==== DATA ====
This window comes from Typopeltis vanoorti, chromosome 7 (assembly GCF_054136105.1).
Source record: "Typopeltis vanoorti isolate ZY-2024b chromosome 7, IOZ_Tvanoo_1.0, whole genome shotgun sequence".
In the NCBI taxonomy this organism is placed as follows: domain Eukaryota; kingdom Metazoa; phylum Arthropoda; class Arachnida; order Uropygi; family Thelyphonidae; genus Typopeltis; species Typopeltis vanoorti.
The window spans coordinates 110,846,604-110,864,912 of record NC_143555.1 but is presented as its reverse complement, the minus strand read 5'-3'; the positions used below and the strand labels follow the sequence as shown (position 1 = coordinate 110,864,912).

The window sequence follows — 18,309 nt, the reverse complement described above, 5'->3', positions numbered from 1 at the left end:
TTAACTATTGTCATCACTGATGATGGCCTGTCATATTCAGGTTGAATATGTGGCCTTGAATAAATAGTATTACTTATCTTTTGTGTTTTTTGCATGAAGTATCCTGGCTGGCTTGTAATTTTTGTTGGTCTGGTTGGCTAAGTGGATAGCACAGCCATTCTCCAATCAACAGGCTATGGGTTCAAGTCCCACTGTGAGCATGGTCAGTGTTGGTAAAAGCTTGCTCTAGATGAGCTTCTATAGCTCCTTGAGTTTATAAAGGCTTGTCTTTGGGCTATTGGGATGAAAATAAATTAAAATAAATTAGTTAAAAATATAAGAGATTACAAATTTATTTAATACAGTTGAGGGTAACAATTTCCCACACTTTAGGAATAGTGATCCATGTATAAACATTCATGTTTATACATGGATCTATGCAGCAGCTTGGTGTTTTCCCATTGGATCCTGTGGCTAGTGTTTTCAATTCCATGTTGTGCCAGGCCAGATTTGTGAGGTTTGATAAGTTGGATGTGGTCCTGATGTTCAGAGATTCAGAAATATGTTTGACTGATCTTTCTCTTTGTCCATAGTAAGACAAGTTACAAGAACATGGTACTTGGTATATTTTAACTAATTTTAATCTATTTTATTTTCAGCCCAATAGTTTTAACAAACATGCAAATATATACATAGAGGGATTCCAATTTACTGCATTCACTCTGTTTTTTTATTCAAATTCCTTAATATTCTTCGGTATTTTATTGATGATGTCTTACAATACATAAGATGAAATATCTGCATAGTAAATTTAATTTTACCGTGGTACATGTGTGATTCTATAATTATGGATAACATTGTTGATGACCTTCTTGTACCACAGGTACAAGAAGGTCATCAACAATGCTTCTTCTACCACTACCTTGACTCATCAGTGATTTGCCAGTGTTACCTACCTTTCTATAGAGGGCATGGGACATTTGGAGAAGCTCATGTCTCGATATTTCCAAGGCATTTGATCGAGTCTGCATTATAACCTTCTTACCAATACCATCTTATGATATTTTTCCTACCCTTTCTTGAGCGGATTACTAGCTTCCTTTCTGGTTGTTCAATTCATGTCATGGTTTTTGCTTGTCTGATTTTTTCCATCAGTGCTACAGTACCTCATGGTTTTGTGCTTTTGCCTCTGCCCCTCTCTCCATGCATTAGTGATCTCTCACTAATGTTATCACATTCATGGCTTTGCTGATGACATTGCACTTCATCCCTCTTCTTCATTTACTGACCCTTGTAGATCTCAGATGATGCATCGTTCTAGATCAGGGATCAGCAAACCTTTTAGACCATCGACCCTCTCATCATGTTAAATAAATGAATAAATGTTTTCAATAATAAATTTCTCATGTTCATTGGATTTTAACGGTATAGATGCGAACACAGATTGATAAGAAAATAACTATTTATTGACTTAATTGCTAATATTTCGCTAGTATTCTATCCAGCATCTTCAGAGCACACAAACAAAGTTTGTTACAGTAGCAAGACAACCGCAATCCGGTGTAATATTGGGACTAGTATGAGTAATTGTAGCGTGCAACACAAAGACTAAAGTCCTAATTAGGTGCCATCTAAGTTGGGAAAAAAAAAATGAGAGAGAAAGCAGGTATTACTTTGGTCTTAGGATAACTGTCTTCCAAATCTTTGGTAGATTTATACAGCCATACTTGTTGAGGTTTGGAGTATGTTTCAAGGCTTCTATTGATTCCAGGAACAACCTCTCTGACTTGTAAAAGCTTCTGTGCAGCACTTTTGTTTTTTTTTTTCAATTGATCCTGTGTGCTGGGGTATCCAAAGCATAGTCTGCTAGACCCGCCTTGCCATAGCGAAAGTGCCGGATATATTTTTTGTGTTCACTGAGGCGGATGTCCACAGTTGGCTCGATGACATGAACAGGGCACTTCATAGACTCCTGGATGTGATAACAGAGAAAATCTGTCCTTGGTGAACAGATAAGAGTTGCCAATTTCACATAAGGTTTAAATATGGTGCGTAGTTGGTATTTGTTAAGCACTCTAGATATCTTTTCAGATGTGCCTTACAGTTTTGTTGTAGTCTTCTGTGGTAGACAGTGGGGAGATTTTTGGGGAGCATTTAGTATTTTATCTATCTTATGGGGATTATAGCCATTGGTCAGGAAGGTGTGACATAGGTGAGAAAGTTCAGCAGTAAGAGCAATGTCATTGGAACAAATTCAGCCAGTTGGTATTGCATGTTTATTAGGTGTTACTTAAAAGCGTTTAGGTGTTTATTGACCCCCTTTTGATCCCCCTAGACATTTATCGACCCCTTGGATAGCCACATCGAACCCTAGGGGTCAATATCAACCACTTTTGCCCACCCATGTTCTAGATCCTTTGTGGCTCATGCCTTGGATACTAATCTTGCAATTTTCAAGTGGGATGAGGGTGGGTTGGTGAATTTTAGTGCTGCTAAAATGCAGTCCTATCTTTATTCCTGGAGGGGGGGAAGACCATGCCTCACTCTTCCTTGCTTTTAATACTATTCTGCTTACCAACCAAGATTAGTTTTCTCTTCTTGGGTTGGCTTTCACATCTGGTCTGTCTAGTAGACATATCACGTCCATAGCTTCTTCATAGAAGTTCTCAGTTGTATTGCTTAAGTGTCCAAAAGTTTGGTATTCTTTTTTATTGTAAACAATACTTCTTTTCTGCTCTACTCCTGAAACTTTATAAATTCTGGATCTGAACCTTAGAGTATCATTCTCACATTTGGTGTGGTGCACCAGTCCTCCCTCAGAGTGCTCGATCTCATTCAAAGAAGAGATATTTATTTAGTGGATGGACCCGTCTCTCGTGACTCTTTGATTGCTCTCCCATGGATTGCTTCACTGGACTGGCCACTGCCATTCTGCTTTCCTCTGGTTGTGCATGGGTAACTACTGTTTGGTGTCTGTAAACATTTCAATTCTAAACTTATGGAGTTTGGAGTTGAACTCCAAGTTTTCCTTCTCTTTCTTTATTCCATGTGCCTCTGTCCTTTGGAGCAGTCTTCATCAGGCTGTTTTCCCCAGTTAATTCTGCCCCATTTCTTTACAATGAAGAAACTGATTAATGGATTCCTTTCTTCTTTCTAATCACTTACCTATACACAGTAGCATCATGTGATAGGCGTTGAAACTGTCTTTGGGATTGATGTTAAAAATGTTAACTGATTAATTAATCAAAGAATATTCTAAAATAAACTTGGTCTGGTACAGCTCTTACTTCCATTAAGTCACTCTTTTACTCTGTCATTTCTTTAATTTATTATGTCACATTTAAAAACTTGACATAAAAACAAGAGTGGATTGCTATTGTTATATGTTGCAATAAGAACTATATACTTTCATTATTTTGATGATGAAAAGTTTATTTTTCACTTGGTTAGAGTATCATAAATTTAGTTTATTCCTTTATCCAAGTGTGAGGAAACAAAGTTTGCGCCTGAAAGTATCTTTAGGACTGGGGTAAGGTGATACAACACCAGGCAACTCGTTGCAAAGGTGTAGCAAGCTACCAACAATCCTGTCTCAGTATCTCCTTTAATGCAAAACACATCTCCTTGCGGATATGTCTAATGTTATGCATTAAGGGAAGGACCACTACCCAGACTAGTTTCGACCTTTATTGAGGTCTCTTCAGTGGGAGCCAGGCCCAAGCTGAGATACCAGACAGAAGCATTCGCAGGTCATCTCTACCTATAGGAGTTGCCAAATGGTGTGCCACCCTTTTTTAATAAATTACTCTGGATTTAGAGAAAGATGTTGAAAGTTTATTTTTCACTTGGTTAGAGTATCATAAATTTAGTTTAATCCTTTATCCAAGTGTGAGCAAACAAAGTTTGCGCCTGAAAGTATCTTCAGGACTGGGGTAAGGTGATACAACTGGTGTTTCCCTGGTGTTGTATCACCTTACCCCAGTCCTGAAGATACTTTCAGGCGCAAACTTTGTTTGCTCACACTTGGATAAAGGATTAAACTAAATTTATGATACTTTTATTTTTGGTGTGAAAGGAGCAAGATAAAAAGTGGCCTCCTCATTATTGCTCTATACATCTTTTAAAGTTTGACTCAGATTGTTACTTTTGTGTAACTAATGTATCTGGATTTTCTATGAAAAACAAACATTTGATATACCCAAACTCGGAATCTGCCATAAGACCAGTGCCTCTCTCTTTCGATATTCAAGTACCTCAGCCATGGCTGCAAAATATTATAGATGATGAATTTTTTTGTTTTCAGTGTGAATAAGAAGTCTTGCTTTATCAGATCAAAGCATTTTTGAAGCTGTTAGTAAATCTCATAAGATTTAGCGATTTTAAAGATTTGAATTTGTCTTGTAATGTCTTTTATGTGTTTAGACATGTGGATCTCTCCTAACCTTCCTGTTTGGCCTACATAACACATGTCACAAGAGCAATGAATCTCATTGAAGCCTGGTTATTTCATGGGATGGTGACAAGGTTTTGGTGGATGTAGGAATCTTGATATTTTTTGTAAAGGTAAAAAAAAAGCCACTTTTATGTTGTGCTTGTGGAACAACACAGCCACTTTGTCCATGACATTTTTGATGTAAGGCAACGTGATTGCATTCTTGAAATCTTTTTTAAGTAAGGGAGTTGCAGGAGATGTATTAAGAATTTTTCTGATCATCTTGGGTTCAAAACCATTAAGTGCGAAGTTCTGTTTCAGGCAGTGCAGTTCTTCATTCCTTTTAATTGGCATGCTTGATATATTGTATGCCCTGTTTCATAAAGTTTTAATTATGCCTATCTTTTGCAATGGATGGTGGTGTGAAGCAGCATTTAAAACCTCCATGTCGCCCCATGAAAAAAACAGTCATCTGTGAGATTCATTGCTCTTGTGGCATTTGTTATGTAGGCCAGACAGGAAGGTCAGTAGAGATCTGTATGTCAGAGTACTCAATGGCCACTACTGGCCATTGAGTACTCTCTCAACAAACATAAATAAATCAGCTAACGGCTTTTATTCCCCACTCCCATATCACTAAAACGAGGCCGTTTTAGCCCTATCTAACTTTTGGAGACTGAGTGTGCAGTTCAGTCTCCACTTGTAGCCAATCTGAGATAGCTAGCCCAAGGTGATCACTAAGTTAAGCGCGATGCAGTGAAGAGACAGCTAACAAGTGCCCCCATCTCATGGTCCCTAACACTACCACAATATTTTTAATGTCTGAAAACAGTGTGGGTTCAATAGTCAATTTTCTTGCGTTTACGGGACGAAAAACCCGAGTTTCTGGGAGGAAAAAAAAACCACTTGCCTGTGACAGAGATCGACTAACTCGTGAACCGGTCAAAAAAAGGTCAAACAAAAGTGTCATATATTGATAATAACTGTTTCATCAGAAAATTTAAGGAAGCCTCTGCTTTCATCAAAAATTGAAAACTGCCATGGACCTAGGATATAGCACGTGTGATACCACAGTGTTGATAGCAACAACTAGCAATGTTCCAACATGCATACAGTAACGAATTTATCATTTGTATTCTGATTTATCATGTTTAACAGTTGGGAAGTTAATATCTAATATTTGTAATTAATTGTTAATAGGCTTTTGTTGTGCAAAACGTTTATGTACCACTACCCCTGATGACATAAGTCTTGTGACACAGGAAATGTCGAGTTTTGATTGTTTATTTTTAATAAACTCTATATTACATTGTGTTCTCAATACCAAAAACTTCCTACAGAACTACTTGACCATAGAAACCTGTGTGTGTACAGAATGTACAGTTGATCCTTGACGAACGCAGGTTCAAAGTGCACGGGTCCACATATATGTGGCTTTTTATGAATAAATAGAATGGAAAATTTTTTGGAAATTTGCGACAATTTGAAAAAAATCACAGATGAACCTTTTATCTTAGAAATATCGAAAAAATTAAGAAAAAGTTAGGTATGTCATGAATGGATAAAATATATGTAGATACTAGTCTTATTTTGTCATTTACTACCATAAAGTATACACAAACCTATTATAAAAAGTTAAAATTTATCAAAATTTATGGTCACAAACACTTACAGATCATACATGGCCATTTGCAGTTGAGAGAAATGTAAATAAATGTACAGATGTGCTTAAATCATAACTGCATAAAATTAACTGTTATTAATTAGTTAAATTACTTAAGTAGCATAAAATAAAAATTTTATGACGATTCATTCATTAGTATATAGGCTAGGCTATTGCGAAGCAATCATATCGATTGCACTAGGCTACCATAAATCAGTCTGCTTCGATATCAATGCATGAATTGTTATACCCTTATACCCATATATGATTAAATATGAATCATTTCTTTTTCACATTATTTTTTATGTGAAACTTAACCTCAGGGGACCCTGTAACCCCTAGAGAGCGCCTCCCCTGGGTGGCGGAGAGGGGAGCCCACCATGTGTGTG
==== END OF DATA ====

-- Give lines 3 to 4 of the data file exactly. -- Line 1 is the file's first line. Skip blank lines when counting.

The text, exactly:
In the NCBI taxonomy this organism is placed as follows: domain Eukaryota; kingdom Metazoa; phylum Arthropoda; class Arachnida; order Uropygi; family Thelyphonidae; genus Typopeltis; species Typopeltis vanoorti.
The window spans coordinates 110,846,604-110,864,912 of record NC_143555.1 but is presented as its reverse complement, the minus strand read 5'-3'; the positions used below and the strand labels follow the sequence as shown (position 1 = coordinate 110,864,912).